Renewable Energy: Is It The End of the Oil Boom for Developing Nations?

As developing countries struggle for cash inflows, the reality hits home

Uchechukwu Ajuzieogu
11 min readAug 8, 2021


Image credit, courtesy GreenBiz

You turn the TV and browse your internet feeds; from social media to blogs and news pages, the highlights are all about the ‘green initiative’. Every country is pushing for a cleaner planet and ecosystem, pointing guilty hands at other countries who don’t support the movement. Well, before you point your hands at me, you better calm down and realize that this issue is deeper than just performing climate activism stuns online. Yes, you read correctly

With the oil boom came a fresh hope for countries that were immersed deeply in poverty. Previously, the oil boom didn't happen. Countries focused on agriculture exports to produce money for themselves, sustain and keep the economy going. A case study of this article will be on Nigeria. The oil giant is getting a shove on getting onboarded into the green initiative agenda, but the African giant continues to bait time.

In this article, some questions will be answered using insightful data points, they include; What is renewable energy? Why is the world headed towards renewable energy? Can developing countries meet the set target of adopting green energy initiatives? Will oil still be in maximum use?

Renewable Energy: An Overview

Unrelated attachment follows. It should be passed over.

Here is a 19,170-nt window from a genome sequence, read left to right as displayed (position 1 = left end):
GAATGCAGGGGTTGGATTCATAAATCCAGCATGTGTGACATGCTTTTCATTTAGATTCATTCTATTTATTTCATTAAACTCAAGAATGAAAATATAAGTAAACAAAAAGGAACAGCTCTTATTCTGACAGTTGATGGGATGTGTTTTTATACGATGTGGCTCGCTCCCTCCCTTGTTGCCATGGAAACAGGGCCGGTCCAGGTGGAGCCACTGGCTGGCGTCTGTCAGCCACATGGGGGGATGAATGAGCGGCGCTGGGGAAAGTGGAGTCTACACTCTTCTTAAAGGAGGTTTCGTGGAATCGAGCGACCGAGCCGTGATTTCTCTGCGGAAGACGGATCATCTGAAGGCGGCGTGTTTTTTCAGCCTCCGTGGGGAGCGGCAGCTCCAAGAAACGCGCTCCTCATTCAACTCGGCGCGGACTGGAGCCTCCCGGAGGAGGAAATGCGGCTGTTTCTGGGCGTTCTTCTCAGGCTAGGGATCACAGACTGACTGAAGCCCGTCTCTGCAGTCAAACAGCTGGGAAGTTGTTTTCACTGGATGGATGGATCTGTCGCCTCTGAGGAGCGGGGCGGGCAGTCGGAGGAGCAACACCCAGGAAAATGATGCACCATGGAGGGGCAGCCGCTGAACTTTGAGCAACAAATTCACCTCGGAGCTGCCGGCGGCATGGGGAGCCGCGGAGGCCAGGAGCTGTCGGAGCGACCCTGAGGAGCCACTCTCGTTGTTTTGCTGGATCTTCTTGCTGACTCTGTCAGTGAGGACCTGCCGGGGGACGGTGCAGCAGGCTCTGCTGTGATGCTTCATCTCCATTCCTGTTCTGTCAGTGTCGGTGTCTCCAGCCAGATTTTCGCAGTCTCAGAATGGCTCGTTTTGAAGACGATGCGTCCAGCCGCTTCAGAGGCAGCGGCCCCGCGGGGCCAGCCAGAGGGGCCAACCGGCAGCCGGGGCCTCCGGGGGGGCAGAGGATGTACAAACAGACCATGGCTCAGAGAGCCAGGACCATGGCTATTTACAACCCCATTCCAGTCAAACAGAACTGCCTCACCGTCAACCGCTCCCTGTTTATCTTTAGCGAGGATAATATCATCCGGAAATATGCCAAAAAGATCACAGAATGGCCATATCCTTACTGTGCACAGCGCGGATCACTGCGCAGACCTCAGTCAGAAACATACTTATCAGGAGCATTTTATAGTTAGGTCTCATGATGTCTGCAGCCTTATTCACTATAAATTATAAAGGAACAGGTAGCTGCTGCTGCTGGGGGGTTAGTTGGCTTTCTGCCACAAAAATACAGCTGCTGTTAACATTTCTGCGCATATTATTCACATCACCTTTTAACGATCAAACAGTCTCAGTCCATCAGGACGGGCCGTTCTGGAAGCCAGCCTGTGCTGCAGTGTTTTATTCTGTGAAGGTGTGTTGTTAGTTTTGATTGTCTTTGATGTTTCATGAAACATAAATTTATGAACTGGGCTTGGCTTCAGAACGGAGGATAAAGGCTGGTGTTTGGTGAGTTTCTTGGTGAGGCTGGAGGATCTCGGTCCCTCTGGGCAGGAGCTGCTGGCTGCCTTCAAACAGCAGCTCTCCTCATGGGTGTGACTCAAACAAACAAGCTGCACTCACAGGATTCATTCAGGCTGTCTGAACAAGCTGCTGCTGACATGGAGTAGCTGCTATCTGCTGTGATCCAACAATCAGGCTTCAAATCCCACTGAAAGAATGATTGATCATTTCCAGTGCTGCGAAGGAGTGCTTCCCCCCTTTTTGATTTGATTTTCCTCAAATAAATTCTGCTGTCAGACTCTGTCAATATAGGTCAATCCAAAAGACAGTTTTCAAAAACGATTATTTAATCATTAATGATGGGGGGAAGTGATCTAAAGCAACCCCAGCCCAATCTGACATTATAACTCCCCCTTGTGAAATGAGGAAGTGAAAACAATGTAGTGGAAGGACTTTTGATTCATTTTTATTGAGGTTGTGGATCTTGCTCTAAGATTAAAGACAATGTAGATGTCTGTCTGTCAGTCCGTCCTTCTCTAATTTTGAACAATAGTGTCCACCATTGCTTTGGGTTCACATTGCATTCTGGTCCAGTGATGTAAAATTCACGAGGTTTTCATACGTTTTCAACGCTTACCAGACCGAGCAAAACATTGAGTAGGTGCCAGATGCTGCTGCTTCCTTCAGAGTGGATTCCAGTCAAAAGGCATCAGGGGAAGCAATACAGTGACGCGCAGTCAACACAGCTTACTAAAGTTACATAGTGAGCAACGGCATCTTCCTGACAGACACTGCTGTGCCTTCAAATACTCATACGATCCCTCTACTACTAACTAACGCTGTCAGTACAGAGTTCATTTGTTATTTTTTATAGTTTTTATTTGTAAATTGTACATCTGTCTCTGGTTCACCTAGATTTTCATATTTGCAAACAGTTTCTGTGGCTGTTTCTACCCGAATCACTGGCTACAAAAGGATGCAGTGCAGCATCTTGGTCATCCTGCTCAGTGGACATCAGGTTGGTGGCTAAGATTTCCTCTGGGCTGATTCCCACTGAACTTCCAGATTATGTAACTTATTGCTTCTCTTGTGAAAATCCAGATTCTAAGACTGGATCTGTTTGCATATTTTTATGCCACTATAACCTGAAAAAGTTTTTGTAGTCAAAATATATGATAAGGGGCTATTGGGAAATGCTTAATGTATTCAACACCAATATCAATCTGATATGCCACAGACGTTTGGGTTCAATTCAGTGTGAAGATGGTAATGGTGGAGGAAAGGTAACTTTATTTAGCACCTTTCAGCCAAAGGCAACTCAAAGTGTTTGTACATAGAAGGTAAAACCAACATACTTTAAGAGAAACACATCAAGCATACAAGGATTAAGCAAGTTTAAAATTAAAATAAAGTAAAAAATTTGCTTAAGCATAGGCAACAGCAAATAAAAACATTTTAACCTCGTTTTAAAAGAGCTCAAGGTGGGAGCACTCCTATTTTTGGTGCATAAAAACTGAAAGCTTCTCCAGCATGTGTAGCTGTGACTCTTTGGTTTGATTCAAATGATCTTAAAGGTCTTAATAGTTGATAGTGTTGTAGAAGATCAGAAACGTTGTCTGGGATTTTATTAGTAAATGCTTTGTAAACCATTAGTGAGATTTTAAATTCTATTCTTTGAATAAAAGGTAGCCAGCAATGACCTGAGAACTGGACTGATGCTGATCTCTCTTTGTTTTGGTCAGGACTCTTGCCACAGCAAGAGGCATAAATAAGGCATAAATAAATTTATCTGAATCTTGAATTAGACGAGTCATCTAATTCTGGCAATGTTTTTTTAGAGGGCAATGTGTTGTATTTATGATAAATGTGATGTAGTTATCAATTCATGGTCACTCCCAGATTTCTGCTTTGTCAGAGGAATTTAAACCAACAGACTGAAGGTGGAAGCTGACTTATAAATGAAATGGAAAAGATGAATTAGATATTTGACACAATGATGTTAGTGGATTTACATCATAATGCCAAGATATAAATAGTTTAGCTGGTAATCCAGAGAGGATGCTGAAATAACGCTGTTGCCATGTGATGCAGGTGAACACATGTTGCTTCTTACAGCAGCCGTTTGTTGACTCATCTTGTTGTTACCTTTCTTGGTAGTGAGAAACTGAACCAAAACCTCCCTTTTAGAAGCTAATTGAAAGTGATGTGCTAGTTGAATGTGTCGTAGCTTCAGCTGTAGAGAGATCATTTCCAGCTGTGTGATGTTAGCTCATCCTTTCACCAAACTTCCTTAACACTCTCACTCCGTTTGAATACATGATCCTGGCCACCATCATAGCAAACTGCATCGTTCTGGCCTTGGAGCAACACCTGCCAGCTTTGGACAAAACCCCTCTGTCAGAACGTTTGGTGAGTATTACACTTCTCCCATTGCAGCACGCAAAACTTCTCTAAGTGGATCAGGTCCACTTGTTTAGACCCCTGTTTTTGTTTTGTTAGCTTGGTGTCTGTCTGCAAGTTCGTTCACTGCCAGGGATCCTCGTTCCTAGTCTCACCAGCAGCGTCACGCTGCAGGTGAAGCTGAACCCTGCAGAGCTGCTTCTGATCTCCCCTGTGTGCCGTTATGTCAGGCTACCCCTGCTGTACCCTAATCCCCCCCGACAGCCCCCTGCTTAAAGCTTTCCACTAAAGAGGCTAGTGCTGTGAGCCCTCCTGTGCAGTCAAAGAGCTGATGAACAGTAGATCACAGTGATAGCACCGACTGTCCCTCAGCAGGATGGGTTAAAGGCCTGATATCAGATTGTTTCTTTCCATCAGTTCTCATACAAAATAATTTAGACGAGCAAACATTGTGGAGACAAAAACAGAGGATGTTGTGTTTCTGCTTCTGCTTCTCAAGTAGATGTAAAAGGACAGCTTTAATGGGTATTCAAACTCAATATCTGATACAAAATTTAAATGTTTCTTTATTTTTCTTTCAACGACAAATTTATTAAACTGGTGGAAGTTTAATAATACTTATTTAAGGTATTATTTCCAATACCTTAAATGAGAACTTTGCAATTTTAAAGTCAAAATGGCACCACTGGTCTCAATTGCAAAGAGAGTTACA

As Wikipedia describes, renewable energy is useful energy that is collected from renewable resources, which are naturally replenished on a human timescale, including carbon neutral sources like sunlight, wind, rain, tides, waves, and geothermal heat.

Renewable energy includes resources that rely on fuel sources that restore themselves over short periods of time and do not diminish. Such fuel sources include the sun, wind, moving water, organic plant and waste material (eligible biomass), and the earth’s heat (geothermal). Although the impacts are small, some renewable energy technologies can have an impact on the environment. For example, large hydroelectric resources can have environmental trade-offs on such issues as fisheries and land use.

Green energy is any energy type that is generated from natural resources, such as sunlight, wind, or…



Uchechukwu Ajuzieogu

Uchechukwu Ajuzieogu is an Author, Blogger, Researcher, Content Curator, Tech Entrepreneur, and Educationist with vast experience in Technology Applications.